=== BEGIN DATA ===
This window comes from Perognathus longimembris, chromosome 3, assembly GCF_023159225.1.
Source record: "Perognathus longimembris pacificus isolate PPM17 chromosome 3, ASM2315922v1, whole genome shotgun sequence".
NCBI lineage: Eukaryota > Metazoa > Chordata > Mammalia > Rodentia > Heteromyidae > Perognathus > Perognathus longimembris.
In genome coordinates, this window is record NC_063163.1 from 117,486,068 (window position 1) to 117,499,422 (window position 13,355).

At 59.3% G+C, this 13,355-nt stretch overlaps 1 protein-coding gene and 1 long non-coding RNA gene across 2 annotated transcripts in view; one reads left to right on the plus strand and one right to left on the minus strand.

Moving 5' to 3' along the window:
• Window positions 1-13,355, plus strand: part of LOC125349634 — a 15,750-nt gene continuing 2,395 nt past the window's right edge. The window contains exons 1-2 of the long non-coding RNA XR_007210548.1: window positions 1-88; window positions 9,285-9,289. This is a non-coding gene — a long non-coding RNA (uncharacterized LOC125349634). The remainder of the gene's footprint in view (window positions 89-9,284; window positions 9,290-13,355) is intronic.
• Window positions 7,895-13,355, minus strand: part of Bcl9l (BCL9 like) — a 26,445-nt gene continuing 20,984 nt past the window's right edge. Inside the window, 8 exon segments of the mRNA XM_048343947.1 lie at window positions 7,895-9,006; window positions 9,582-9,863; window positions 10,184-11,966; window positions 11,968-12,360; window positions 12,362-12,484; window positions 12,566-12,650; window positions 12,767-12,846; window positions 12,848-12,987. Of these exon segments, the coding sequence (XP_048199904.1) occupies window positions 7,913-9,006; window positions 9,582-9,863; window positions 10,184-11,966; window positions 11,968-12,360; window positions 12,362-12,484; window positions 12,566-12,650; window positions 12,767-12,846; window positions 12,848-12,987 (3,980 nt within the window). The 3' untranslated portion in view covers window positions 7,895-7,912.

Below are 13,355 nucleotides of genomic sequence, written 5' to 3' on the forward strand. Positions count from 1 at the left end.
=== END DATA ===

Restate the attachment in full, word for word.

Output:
This window comes from Perognathus longimembris, chromosome 3, assembly GCF_023159225.1.
Source record: "Perognathus longimembris pacificus isolate PPM17 chromosome 3, ASM2315922v1, whole genome shotgun sequence".
NCBI lineage: Eukaryota > Metazoa > Chordata > Mammalia > Rodentia > Heteromyidae > Perognathus > Perognathus longimembris.
In genome coordinates, this window is record NC_063163.1 from 117,486,068 (window position 1) to 117,499,422 (window position 13,355).

At 59.3% G+C, this 13,355-nt stretch overlaps 1 protein-coding gene and 1 long non-coding RNA gene across 2 annotated transcripts in view; one reads left to right on the plus strand and one right to left on the minus strand.

Moving 5' to 3' along the window:
• Window positions 1-13,355, plus strand: part of LOC125349634 — a 15,750-nt gene continuing 2,395 nt past the window's right edge. The window contains exons 1-2 of the long non-coding RNA XR_007210548.1: window positions 1-88; window positions 9,285-9,289. This is a non-coding gene — a long non-coding RNA (uncharacterized LOC125349634). The remainder of the gene's footprint in view (window positions 89-9,284; window positions 9,290-13,355) is intronic.
• Window positions 7,895-13,355, minus strand: part of Bcl9l (BCL9 like) — a 26,445-nt gene continuing 20,984 nt past the window's right edge. Inside the window, 8 exon segments of the mRNA XM_048343947.1 lie at window positions 7,895-9,006; window positions 9,582-9,863; window positions 10,184-11,966; window positions 11,968-12,360; window positions 12,362-12,484; window positions 12,566-12,650; window positions 12,767-12,846; window positions 12,848-12,987. Of these exon segments, the coding sequence (XP_048199904.1) occupies window positions 7,913-9,006; window positions 9,582-9,863; window positions 10,184-11,966; window positions 11,968-12,360; window positions 12,362-12,484; window positions 12,566-12,650; window positions 12,767-12,846; window positions 12,848-12,987 (3,980 nt within the window). The 3' untranslated portion in view covers window positions 7,895-7,912.

Below are 13,355 nucleotides of genomic sequence, written 5' to 3' on the forward strand. Positions count from 1 at the left end.